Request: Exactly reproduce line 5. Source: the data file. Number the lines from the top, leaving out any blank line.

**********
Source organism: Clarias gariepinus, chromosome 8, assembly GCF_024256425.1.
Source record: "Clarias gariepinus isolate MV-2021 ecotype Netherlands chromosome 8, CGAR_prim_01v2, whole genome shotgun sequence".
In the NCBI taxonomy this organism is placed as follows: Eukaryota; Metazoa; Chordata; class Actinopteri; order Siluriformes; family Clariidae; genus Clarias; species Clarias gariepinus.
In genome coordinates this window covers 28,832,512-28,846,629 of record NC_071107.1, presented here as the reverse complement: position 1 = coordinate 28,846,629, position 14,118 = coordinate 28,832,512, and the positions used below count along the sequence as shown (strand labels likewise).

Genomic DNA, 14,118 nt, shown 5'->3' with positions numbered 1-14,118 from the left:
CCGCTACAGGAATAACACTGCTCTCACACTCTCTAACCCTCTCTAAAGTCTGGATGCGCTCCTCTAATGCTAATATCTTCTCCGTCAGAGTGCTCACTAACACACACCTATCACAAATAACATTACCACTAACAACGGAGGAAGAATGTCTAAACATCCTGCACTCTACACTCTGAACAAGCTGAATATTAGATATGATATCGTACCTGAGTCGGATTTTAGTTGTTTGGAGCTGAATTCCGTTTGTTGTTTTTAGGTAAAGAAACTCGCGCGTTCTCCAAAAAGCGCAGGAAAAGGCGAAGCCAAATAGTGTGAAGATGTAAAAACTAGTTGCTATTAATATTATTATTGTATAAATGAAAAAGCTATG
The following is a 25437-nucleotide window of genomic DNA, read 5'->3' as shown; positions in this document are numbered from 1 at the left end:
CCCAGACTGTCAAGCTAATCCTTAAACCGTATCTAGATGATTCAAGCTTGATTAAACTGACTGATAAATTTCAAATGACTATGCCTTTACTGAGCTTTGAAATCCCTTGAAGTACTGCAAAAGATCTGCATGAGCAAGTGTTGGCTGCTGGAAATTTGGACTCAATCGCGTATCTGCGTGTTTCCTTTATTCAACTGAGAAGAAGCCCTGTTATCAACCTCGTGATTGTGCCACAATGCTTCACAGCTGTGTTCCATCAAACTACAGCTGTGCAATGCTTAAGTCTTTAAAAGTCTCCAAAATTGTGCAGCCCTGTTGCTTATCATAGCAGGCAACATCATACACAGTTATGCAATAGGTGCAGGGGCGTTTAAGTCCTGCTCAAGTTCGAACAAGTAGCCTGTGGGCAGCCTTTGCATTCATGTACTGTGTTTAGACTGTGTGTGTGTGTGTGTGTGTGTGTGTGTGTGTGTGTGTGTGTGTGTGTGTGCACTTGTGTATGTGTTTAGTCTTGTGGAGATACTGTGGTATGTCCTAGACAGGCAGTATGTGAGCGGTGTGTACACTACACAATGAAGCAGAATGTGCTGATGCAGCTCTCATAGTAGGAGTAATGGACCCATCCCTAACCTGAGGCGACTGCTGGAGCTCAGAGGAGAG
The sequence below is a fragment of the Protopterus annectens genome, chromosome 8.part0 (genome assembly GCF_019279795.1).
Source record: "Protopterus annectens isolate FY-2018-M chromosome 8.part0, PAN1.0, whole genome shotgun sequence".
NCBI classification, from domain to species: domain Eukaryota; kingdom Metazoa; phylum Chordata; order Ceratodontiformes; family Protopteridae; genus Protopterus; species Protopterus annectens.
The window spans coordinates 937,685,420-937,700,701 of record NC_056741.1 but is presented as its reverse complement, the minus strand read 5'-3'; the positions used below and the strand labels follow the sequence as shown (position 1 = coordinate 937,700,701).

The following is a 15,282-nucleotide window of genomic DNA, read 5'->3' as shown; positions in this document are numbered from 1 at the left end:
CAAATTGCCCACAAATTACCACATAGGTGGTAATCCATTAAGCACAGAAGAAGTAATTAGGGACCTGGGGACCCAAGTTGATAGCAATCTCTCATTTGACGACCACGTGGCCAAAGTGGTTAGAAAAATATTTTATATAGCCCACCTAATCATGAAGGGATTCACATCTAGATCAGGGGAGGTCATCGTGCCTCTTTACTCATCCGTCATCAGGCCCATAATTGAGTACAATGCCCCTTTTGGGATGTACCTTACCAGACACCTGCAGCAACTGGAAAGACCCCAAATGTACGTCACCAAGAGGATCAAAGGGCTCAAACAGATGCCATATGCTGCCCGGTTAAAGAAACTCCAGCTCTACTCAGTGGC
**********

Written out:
Genomic DNA, 14,118 nt, shown 5'->3' with positions numbered 1-14,118 from the left: